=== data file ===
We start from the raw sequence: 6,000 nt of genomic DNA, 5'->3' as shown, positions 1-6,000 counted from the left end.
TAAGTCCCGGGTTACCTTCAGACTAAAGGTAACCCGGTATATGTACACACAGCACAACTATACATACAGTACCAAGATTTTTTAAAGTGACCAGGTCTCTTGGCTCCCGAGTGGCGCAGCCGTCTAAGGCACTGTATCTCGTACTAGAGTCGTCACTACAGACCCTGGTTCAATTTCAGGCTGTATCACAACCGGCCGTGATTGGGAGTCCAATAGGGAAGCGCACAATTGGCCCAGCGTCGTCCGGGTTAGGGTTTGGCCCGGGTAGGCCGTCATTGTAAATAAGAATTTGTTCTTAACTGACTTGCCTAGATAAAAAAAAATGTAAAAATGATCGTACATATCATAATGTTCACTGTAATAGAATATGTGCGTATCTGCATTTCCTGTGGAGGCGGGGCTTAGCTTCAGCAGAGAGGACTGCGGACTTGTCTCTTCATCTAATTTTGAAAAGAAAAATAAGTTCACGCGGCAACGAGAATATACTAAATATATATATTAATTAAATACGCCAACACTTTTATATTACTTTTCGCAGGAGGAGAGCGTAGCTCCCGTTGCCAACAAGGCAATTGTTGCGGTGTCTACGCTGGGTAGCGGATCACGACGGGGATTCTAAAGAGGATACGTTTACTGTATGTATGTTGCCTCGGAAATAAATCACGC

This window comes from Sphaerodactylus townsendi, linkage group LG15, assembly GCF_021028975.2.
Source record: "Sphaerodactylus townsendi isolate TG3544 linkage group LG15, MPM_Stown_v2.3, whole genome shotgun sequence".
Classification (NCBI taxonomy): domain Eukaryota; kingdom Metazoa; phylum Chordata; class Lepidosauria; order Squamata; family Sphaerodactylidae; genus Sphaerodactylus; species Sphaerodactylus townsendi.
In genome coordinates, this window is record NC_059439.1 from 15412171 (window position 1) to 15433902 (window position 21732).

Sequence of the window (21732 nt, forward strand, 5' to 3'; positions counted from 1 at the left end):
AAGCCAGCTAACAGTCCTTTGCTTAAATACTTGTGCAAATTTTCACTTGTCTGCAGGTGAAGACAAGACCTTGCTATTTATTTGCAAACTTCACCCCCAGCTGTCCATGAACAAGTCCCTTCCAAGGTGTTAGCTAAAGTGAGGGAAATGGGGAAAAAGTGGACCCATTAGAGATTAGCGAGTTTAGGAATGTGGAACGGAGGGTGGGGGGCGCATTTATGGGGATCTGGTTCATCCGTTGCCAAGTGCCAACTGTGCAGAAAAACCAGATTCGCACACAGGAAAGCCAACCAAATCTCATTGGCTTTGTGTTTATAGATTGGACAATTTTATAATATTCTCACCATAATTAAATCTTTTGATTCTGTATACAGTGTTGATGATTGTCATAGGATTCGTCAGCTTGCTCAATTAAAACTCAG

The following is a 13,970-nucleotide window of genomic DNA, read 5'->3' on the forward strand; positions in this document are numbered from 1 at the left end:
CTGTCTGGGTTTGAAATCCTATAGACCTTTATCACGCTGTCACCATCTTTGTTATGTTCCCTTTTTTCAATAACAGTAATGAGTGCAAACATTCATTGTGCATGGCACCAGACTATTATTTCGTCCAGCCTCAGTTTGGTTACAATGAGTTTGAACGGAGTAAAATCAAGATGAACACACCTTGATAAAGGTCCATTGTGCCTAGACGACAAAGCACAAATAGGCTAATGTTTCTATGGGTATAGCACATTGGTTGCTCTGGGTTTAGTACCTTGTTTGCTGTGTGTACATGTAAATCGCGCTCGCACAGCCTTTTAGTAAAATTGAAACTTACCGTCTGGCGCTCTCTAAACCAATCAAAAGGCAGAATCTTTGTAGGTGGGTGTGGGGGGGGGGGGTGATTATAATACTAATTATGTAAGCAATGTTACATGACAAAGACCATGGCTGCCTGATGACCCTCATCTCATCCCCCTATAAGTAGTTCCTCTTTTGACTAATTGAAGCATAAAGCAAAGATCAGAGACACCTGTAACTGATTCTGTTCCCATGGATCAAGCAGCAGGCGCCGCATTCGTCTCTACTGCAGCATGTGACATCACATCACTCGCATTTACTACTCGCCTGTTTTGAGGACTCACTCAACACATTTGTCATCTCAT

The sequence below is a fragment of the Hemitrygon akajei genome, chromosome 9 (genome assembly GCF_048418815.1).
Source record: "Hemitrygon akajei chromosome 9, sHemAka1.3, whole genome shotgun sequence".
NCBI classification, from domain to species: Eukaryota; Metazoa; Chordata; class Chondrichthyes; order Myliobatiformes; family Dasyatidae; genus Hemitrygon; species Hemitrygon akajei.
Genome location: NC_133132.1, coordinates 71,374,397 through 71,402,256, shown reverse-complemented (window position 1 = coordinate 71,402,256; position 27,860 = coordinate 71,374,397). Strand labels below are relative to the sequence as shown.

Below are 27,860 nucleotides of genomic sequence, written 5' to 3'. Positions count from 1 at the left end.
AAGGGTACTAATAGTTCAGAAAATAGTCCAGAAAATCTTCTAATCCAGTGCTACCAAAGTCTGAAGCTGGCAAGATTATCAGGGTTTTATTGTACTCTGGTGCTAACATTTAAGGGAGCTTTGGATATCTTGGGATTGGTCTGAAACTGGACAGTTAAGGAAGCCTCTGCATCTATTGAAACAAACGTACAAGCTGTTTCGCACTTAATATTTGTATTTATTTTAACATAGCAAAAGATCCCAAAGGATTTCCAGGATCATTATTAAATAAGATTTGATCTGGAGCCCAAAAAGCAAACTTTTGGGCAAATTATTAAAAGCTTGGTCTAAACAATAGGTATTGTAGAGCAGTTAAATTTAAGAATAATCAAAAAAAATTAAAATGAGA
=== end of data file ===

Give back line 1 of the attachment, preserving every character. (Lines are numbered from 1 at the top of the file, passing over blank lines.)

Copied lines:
We start from the raw sequence: 6,000 nt of genomic DNA, 5'->3' as shown, positions 1-6,000 counted from the left end.